Generation X: Key Strengths and Challenges

Digital savvy

Most Gen X-ers didn't grow up with a computer, but they have spent their career using one. In a 2018 poll by CNBC, 54% of Gen Xers and 56% of Millennials reported they were comfortable using technology in the workplace. The majority of both generations access the Internet daily, with Gen X-ers spending 40 minutes more online each week.

Soft-Skills: Generation X demonstrates more patience and co-operation than their younger cohorts. They are generally independent, entrepreneurial, and have strong problem-solving abilities, making them ideal leaders. Their communication skills are also excellent, as they can effectively communicate both in person and through digital platforms.

Managing the Gen X-ers

Generation X is motivated and self-sufficient. They don't require a great deal of oversight and may balk at perceived micro-management”. They make loyal employees. However, their loyalty lies more with individuals than the company itself. They like to be recognized as leaders themselves, either through advancement or mentorship.

Some strategies to retain these seasoned workers are:

  • Providing a clear path to advancement
  • Ensuring hard work is well-compensated
  • Avoiding micromanagement
  • Utilizing their strong problem-solving abilities with challenging work
  • Offering attractive retirement packages
  • Providing the opportunity to mentor

Millennials: Key Strengths and Challenges

Gallup Research, an analytics firm, identified three traits unique to this demographic:

Job-hopping: Sixty percent of Millennials are open to a new job opportunity. This is good news for recruiters. However, for employers, it suggests over half of their young employees don't see a future with them. A recent Gallup poll reported that 21% of Millennials changed jobs in the past year — more than three times the rate of the older cohorts.

Team-oriented: They are a social generation, befriending coworkers and supervisors alike. Throughout their education, they've learned the importance of teamwork. They prefer to work in collaboration because it is familiar, fun, and doesn't incur much risk. Taking on sole ownership of a project can feel intimidating to Millennials.

Values-driven: Millennials care about their employer's mission and whether it aligns with their values. According to the 2019 Deloitte Global Millennial Survey, over half of young workers turned down a job offer because they didn't align with the company's vision.

Making a difference: Millennials are looking for a sense of purpose in their work. Almost 75% report that making a difference” is essential to their job satisfaction. Personal growth is also a priority, and opportunities to learn and improve may help retain them.

Managing the Millennials

The majority of Millennials grew up in a structured, sheltered environment. The Journal of Higher Education described their upbringing as buckled, watched, fussed over, and fenced in by wall-to-wall rules and chaperones.” Not surprisingly, they rely heavily upon their supervisors. They prefer strong, personal relationships with their boss and require continuous feedback. Poor communication and lack of support from managers is the top reason they leave their job.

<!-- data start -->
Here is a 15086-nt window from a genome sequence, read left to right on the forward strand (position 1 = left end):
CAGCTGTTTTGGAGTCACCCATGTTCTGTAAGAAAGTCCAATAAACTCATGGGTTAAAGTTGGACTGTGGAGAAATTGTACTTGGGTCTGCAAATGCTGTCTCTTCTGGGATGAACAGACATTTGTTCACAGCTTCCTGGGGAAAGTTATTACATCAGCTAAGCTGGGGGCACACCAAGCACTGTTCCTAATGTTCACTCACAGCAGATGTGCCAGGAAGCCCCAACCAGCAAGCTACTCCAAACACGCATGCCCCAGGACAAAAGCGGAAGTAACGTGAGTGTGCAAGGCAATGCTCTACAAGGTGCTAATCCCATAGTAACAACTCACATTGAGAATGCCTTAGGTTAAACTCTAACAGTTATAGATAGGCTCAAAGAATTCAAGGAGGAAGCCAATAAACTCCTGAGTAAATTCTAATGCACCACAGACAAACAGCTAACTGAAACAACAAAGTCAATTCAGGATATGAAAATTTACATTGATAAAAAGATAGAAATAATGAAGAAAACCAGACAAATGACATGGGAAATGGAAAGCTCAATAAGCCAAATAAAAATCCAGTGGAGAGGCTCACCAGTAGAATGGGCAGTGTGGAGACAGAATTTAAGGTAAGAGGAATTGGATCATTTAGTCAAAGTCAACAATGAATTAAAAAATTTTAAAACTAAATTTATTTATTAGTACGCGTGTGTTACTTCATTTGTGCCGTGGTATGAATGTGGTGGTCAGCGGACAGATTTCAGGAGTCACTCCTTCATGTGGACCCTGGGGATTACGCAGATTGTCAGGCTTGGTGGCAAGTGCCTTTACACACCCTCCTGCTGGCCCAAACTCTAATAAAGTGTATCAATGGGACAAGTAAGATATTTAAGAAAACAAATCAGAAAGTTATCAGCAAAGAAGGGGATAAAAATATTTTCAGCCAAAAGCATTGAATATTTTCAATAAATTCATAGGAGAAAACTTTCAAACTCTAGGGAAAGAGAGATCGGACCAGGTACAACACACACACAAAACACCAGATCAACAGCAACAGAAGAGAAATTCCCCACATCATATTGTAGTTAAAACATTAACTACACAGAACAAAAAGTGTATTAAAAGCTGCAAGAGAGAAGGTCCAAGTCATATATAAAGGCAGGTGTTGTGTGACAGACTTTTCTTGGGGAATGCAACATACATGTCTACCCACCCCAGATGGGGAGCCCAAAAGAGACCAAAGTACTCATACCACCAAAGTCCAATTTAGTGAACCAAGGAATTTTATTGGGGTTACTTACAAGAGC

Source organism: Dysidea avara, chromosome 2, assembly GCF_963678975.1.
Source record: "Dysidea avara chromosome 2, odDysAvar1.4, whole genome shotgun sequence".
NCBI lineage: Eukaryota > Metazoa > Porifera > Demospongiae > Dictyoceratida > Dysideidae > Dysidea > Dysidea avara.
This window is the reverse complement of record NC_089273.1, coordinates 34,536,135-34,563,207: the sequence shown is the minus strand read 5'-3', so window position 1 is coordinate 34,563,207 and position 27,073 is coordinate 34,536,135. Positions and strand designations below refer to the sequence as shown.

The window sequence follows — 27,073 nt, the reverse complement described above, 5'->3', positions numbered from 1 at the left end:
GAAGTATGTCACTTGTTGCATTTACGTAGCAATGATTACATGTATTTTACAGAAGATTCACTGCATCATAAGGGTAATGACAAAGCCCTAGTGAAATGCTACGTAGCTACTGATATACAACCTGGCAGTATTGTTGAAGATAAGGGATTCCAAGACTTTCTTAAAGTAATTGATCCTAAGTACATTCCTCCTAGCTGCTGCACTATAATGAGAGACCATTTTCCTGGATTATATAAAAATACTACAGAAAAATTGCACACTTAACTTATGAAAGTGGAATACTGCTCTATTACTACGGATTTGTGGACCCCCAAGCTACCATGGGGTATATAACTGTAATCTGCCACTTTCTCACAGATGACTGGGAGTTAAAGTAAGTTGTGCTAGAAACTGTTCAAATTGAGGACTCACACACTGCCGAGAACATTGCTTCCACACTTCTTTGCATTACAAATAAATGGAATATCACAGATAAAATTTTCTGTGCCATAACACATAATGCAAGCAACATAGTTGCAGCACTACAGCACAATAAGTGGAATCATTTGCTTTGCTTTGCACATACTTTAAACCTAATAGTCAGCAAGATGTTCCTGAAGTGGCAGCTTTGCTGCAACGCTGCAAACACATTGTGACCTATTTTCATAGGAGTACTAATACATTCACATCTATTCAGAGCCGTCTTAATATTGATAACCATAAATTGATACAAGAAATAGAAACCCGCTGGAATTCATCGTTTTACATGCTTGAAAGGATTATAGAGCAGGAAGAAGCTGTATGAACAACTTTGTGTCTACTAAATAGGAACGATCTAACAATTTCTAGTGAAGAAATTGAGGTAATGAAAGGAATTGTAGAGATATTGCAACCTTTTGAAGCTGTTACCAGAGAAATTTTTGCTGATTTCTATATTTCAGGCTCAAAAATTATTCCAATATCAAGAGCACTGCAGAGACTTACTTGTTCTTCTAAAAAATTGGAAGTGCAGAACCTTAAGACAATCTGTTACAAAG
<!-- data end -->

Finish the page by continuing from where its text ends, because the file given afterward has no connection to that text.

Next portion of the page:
Millennials also prefer a more democratic work environment versus a traditional hierarchy. They want every idea to be heard regardless of seniority or credentials.

The following strategies can help companies attract and retain these younger cohorts:

  • Open-plan offices and co-working spaces
  • Group projects
  • Frequent staff meetings
  • Opportunities to socialize outside the workplace
  • Friendly relationships between superiors and subordinates
  • Ongoing feedback rather than the traditional quarterly/mid-year review
  • Regular communication from managers, using modern platforms such as online chat and collaboration software
  • Maintaining an open flow of information
  • Developing an online presence (e.g., website, social media) that communicates the company's vision, mission and culture
  • Inclusive hiring practices ensuring diversity
  • Community outreach and volunteering
  • Developing mentoring programs
  • Providing opportunities for continued education, training, and travel

Generation Z: Key Strengths and Challenges:

Since Generation Z are recently entering workforce in the form of apprentices and Management Trainees, little research is available on their behaviours:

They are the most technologically savvy and socially connected, who have grown in the age of internet and free flow of information.

Managing Gen Z

  • Structured On-the-Job Training to assimilate them into the culture of the company
  • Mentoring programmes
  • Higher involvement in important projects to benefit them as well as the veterans
  • Team based work

Keeping the employee experience personalized

Grouping of workforce, in many ways leads to generalisations and stereotyping. It is also necessary to delve into limitations of this classification, so as to avoid stereotypes and generalisations, as well as to appreciate intermingling of cohorts and their characteristics both ways.

The stereotypes about each generation have in a lot of ways created a self-fulfilling prophecy as per the perceptions about that cohort. We need to note that human beings are more similar than they are different. What is required is radically as well as, simply individualizing our approach and meet people as they are. It is required to meet and greet people in their only”ness, the spot where only they stand, and that requires more flexibility, joyful curiosity and above all empathy.

This may require more face time, walks around the office, employee survey or mere meaningful conversations that try and understand who they are and what they are hoping to accomplish at work. Ultimately, the time invested in understanding the employees will allow the organization reap dividend in terms of improved engagement and retention in the long run.

References:

Generational Differences Between India and the U.S., HBR, March 1, 2009

Boomers, Gen X, Gen Y, Gen Z explained, Kasasa, June 18, 2020

Baby boomers, Gen X, Millennials and Gen Z labels: Necessary or nonsense, March 11, Sean Lyons, Professor, Leadership and Management, University of Guelph

The barriers of managing a multigenerational workforce and how to break them, www.servicefutures.com

Millennials vs. Gen-X in the workplace: differences and similarities, www.surveymonkey.com